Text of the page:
Day 3 – Shanghai River…
I have fond memories of fast food joints. I remember back in fourth grade, living in Southern California, I would ask my mom to take me to a different fast food joint everyday after school. If I went to Carl’s Jr. on Monday, then I would need to go to In’N’Out on Tuesday, and absolutely have to go to Arby’s on Wednesday. Then on Thursday, I would want a sandwich from Jack In The Box with fries from McDonald’s and probably a frostie from Wendy’s or soft serve from El Pollo Loco. It was fast, satisfying food for a growing boy that had just gone through an entire day of intense mental and physical workout known as ‘school’. That after school meal would always be the most satisfying meal of the day.
When I returned to Southern California for boarding school 4 years later, fast food became a weekly indulgence. If we behaved ourselves, we earned the privilege of leaving campus every Wednesday night for a maximum of 90 minutes. It was a 30 minute journey each way by foot to the closest plaza so we really only had 30 minutes of freedom left. The kids who were not hungry would spend their time playing street fighter 2 at the local seven eleven. Those of us who were hungry would attempt to grab a quick bite to eat. Due to time and monetary constraints, our only choices were fast food. I usually cycled between Yoshinoya Beef Bowl, Pioneer Fried Chicken, or Del Taco. All of them served meals in a quick enough manner that my friends and I actually had time to sit down and enjoy our weekly “restaurant” meal in a fairly relaxed pace. The food tasted like heaven compared to what was served to us at our dining hall.
Fast forward to 2008. I had once again moved to Southern California with my wife, my daughter, and my newborn son. Fast food became a frequent dining choice simply because there was a drive-thru fast food joint around every corner. But something had changed during my almost 20 year absence. Fast food became slow. Because of all the customization options and the movement towards cook-to-order fast food, one can easily wait in excess of 10 minutes between the time an order is placed to the time that the order is served up. This is approaching the time you needed to wait at a proper restaurant. So what extra convenience would you gain from eating at fast food joints?
If you are comparing the speed of service between fast food joints and Shanghai River, I would say you gain no extra convenience by going the fast food route. In fact, the speed of service would be faster at Shanghai River according to my experience there. My family and I walked in, was seated, and ordered in under 5 minutes. Immediately after we ordered and while the waitress was still retrieving the menus from our table, my wife took the kids to the restroom. Not one minute after they left for the restroom, we got this (the pancakes to wrap the beijing roast duck in):
and before I could take the cover off to reveal the pancakes:
we got this (the first course of the beijing roast duck duo- the crispy duck skin):
and this (the XLB – steamed buns):
Then as my wife and kids returned and were taking their seats, we got this (the Chinese version of ebi-mayo- deep fried shrimp drenched in mayo):
and this (the second dish of the beijing roast duck duo – duck stir-fried with sauce and veggies):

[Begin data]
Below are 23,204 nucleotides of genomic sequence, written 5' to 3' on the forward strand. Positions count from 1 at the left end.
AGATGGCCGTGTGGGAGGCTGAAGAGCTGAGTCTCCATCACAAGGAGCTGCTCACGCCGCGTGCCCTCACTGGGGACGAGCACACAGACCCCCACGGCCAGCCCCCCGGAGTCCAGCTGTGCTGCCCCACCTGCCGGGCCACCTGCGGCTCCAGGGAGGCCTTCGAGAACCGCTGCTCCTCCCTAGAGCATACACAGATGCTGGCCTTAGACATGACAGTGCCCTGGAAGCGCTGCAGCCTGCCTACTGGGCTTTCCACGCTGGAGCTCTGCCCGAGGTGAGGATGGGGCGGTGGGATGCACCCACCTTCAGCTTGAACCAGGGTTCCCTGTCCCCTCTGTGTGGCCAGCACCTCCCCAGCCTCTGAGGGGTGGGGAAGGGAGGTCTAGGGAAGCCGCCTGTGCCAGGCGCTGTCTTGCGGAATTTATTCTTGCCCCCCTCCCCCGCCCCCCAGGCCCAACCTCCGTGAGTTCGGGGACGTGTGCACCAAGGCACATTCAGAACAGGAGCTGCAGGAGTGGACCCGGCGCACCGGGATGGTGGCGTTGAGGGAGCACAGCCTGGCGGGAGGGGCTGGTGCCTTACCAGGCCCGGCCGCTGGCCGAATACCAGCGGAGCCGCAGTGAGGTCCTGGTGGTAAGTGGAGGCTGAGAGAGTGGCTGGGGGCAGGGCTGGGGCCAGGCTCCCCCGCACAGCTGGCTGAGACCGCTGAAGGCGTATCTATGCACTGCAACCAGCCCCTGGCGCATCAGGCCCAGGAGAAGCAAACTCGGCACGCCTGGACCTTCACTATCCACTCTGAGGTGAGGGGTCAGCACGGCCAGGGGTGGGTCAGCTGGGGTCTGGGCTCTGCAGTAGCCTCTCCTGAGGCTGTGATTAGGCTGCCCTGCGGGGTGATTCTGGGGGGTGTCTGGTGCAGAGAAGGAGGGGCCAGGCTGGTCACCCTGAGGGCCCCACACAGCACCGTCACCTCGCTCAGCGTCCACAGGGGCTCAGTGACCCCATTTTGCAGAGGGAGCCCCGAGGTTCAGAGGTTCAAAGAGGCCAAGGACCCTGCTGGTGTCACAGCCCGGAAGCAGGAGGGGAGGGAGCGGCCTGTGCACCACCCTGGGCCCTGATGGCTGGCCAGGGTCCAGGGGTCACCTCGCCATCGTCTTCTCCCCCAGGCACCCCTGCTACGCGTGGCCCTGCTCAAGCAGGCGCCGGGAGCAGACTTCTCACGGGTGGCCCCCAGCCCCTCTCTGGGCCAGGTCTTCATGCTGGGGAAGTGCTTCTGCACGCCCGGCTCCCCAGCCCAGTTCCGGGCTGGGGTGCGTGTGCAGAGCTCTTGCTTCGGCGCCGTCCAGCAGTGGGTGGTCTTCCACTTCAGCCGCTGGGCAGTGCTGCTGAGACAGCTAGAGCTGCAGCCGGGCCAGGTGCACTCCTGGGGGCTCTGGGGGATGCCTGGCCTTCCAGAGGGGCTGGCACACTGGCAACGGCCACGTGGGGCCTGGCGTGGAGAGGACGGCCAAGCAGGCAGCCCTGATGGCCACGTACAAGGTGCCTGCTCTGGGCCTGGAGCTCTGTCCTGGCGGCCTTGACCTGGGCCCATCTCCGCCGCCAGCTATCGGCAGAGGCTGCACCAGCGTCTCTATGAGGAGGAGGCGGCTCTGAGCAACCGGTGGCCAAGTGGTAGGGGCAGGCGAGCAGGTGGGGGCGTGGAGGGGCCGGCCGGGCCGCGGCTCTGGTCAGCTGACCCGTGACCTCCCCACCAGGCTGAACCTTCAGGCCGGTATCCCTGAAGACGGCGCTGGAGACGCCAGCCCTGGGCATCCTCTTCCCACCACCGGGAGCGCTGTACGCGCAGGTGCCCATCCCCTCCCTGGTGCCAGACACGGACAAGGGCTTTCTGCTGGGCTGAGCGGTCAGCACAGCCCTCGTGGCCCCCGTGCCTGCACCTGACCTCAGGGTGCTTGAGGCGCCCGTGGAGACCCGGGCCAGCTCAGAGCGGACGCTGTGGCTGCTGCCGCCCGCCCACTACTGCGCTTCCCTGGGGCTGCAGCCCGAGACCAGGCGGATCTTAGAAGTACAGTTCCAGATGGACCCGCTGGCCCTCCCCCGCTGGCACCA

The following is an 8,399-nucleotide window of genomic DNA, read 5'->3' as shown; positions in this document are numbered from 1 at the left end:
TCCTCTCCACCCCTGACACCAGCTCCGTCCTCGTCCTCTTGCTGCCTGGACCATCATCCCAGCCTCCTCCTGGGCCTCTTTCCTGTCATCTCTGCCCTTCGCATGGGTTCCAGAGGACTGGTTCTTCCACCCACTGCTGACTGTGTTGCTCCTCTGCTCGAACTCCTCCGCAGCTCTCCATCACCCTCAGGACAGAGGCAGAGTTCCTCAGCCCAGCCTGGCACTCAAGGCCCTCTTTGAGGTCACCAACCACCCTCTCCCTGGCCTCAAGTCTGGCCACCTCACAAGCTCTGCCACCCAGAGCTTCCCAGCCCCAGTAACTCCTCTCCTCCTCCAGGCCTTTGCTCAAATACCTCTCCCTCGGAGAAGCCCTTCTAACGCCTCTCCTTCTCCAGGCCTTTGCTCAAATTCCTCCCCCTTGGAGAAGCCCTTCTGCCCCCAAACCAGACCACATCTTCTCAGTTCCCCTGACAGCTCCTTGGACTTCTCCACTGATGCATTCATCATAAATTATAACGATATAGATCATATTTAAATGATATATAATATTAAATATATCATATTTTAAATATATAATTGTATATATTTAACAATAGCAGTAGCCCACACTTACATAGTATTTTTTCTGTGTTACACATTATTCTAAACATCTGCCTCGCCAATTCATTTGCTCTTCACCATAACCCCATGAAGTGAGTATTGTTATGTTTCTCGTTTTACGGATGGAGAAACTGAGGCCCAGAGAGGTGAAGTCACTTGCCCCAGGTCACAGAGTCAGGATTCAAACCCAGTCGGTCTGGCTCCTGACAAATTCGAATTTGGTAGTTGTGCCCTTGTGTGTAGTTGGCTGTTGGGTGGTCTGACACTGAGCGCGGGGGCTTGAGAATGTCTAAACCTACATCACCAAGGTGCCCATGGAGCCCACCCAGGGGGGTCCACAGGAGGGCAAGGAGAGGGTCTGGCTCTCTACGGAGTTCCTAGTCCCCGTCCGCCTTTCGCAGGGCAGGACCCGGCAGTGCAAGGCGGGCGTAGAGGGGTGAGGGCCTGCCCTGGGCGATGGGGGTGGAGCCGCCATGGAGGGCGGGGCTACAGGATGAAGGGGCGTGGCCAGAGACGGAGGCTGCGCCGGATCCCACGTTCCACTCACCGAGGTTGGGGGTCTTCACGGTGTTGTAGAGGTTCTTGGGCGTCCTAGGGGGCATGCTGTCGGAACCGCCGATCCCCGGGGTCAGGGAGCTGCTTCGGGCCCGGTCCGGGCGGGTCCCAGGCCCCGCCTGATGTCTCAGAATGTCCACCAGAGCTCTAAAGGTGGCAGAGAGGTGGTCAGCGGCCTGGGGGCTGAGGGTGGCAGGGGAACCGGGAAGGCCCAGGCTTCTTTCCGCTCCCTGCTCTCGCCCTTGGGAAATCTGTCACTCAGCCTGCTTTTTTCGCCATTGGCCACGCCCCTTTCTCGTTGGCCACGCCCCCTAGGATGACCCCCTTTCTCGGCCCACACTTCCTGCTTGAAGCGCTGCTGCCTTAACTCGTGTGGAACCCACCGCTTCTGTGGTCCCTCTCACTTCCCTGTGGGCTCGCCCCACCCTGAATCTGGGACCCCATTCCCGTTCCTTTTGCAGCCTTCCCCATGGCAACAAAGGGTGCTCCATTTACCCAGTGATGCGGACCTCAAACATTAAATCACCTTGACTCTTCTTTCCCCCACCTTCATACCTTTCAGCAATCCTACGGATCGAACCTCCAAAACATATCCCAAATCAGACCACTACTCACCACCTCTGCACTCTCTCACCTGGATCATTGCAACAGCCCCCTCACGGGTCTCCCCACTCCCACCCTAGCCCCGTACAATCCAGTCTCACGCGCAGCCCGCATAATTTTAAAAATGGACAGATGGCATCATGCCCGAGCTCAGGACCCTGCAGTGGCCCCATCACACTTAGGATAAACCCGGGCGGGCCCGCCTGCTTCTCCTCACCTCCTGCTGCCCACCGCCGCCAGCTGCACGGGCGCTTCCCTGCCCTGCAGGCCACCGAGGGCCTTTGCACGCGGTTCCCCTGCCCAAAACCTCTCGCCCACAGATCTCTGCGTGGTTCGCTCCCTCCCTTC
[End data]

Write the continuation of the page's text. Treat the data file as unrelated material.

and finally after our first bites of the duck, we got our final item (rice soup with oysters and minced meat):
Not only did the food arrive with what seemed like world-record-breaking speed, it arrived smoking hot and tasted amazingly good. The duck skin was crisp without being too oily or dry. The meat did not taste as dense or the texture as tough as most roast duck often would. Though it was cooked thoroughly, it’s texture is akin to a medium-rare steak. The pancake was just the right thickness and it’s taste was not doughy. The pancake, skin, meat, sauce, scallion, and cucumber came together in perfect harmony and we cleaned up the plates in an equally record-breaking pace.
The stirred fried duck with veggies and sauce was also amazing in it’s own right. We likewise polished that dish off in no time at all.
The XLB was, in my opinion, the best version I’ve had since I’ve moved here. The skin was the right thickness, there was just the right amount of meat filling, and the soup was hearty, savory goodness.
The rice soup was a solid interpretation of a Cantonese Classic. No single item stole the show from the main attractions of the soup and rice. The rice retained it’s texture in the soup and prevented the soup from becoming a bowl of congee.
The only low point of the meal was ebi-mayo. It was a bit too sweet for us and the sweetness overpowered the freshness of the shrimp and the well-executed deed fry job on the shrimp.
Come to think of it, we were all full by the time any one of us even had a piece of shrimp. Maybe if we had tried the shrimp earlier on in the meal, it would have tasted good as well. But even if you concede the fact that the shrimp was not done as well as it should have been done, the overall meal was still amazing. It was one of the best meals we’ve had as a family since we moved here. As amazing as the food was, what sticks in mind about this meal is the unfathomable speed of service. This was faster-than-fast-food fast and something I’ve never experienced before. But maybe the speed I experienced was an anomaly. Maybe the kitchen was operating on fast forward for one day and one day only. I will need to find out by visiting this restaurant again, and again, and again…